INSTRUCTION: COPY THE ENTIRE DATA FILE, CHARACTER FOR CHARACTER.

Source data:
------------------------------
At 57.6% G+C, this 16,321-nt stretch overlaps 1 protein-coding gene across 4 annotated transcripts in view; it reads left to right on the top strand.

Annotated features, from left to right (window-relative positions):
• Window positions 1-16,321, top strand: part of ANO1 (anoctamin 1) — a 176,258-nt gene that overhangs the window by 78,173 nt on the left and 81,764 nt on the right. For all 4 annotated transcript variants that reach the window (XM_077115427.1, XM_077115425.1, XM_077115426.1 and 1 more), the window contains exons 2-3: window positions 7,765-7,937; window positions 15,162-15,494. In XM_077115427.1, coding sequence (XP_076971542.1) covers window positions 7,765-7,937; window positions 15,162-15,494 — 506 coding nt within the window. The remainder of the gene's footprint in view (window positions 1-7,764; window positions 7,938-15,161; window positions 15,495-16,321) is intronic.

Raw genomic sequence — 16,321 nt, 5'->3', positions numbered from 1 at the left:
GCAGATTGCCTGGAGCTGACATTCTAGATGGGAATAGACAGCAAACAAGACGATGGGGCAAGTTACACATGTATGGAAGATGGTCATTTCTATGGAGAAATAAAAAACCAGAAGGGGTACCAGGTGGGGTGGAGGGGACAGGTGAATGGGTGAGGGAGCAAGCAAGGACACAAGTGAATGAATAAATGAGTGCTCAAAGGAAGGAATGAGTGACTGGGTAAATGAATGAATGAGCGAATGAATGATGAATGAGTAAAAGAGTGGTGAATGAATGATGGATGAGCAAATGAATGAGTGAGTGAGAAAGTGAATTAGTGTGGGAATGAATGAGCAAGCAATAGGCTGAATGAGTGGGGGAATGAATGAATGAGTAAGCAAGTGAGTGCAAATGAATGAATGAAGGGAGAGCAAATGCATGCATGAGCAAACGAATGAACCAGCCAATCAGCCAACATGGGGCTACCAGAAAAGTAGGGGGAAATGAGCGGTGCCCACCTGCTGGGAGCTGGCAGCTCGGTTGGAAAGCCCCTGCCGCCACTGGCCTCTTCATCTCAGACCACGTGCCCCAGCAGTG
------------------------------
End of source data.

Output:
At 57.6% G+C, this 16,321-nt stretch overlaps 1 protein-coding gene across 4 annotated transcripts in view; it reads left to right on the top strand.

Annotated features, from left to right (window-relative positions):
• Window positions 1-16,321, top strand: part of ANO1 (anoctamin 1) — a 176,258-nt gene that overhangs the window by 78,173 nt on the left and 81,764 nt on the right. For all 4 annotated transcript variants that reach the window (XM_077115427.1, XM_077115425.1, XM_077115426.1 and 1 more), the window contains exons 2-3: window positions 7,765-7,937; window positions 15,162-15,494. In XM_077115427.1, coding sequence (XP_076971542.1) covers window positions 7,765-7,937; window positions 15,162-15,494 — 506 coding nt within the window. The remainder of the gene's footprint in view (window positions 1-7,764; window positions 7,938-15,161; window positions 15,495-16,321) is intronic.

Raw genomic sequence — 16,321 nt, 5'->3', positions numbered from 1 at the left:
GCAGATTGCCTGGAGCTGACATTCTAGATGGGAATAGACAGCAAACAAGACGATGGGGCAAGTTACACATGTATGGAAGATGGTCATTTCTATGGAGAAATAAAAAACCAGAAGGGGTACCAGGTGGGGTGGAGGGGACAGGTGAATGGGTGAGGGAGCAAGCAAGGACACAAGTGAATGAATAAATGAGTGCTCAAAGGAAGGAATGAGTGACTGGGTAAATGAATGAATGAGCGAATGAATGATGAATGAGTAAAAGAGTGGTGAATGAATGATGGATGAGCAAATGAATGAGTGAGTGAGAAAGTGAATTAGTGTGGGAATGAATGAGCAAGCAATAGGCTGAATGAGTGGGGGAATGAATGAATGAGTAAGCAAGTGAGTGCAAATGAATGAATGAAGGGAGAGCAAATGCATGCATGAGCAAACGAATGAACCAGCCAATCAGCCAACATGGGGCTACCAGAAAAGTAGGGGGAAATGAGCGGTGCCCACCTGCTGGGAGCTGGCAGCTCGGTTGGAAAGCCCCTGCCGCCACTGGCCTCTTCATCTCAGACCACGTGCCCCAGCAGTG